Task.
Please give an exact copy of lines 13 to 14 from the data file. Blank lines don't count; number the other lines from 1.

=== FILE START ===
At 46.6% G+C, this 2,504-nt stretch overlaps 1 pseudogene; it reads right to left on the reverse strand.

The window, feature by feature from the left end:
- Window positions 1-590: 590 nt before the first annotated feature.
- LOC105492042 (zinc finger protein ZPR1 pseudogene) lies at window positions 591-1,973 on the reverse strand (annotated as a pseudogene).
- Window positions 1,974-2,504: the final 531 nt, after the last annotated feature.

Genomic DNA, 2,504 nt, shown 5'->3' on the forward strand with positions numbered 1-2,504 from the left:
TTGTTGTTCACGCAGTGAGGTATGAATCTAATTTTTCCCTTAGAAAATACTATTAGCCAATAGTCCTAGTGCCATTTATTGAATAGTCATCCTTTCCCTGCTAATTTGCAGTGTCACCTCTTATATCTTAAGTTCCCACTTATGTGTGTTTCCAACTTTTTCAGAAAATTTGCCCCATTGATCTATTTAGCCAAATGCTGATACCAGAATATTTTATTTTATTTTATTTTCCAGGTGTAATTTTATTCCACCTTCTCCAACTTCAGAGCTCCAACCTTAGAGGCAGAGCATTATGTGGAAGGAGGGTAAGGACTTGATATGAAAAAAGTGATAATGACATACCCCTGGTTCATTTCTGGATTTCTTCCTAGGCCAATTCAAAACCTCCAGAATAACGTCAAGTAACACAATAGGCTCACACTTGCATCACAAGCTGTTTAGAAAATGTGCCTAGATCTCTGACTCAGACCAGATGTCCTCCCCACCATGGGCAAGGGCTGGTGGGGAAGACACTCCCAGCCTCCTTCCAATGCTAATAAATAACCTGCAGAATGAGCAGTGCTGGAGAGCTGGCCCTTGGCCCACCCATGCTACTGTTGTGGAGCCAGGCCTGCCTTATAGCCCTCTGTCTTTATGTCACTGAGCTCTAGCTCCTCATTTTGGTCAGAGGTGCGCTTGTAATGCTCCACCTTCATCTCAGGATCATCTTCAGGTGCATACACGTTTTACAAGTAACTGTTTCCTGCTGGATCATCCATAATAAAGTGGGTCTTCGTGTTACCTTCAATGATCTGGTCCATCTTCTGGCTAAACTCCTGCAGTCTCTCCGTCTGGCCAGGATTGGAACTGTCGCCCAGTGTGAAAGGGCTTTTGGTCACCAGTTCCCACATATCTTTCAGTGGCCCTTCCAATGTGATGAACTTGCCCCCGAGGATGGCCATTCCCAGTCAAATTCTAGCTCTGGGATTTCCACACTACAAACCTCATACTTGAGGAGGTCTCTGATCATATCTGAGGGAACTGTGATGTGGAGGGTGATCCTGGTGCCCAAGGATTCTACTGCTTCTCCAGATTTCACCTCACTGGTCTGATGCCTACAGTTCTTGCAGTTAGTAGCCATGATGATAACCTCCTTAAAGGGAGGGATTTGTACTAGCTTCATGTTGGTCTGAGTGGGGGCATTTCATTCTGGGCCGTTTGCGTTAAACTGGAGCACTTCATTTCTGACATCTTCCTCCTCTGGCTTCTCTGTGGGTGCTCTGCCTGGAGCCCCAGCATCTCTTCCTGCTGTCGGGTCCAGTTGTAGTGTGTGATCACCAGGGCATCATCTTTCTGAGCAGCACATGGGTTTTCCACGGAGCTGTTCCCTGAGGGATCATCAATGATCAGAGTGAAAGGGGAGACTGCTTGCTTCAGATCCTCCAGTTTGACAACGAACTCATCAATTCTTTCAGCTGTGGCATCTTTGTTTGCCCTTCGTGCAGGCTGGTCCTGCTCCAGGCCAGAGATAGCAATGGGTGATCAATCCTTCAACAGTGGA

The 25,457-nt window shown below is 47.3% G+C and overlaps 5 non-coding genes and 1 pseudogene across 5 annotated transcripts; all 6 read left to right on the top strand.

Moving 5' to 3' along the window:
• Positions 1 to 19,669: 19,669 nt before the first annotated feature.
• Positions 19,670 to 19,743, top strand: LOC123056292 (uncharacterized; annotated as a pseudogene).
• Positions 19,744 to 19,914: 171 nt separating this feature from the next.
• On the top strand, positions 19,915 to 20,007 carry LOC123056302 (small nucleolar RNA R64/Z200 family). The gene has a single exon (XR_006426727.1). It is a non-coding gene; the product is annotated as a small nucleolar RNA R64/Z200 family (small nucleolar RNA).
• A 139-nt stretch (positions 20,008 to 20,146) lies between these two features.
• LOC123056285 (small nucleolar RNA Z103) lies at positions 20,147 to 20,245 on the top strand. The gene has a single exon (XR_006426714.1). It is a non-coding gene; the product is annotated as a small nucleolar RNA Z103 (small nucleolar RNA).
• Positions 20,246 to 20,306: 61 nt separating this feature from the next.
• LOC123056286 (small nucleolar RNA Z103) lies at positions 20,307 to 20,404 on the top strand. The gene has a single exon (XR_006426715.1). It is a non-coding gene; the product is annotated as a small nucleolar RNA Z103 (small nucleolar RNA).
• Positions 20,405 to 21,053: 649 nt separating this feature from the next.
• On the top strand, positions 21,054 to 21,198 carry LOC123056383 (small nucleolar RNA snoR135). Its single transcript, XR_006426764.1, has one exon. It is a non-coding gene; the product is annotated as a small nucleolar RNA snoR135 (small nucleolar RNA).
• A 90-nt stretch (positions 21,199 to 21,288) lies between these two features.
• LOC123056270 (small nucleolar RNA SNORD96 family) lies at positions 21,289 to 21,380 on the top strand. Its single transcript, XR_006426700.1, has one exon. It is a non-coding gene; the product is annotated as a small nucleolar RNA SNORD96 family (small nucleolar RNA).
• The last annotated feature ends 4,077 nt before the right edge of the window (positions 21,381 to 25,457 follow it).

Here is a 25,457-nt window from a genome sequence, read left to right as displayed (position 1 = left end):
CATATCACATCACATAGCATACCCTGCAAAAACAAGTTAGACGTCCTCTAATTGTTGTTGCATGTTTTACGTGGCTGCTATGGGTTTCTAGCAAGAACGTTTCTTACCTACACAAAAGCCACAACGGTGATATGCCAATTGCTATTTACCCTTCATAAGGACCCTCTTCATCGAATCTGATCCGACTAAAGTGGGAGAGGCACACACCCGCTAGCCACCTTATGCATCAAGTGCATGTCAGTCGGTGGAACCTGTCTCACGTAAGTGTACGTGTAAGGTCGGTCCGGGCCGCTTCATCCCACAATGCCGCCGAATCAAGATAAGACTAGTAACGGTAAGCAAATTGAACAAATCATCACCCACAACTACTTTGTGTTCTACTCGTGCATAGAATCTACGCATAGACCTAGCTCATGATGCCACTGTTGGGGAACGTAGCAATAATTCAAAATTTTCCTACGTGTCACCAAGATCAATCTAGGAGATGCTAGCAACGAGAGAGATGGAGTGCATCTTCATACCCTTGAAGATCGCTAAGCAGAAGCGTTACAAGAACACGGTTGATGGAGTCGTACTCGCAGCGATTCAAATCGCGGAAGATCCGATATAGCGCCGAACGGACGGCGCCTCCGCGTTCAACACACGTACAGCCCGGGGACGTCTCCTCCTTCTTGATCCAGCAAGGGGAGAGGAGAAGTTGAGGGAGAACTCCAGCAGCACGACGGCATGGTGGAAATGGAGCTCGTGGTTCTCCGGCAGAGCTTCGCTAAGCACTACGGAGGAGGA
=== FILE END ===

• On the top strand, positions 19,915 to 20,007 carry LOC123056302 (small nucleolar RNA R64/Z200 family). The gene has a single exon (XR_006426727.1). It is a non-coding gene; the product is annotated as a small nucleolar RNA R64/Z200 family (small nucleolar RNA).
• A 139-nt stretch (positions 20,008 to 20,146) lies between these two features.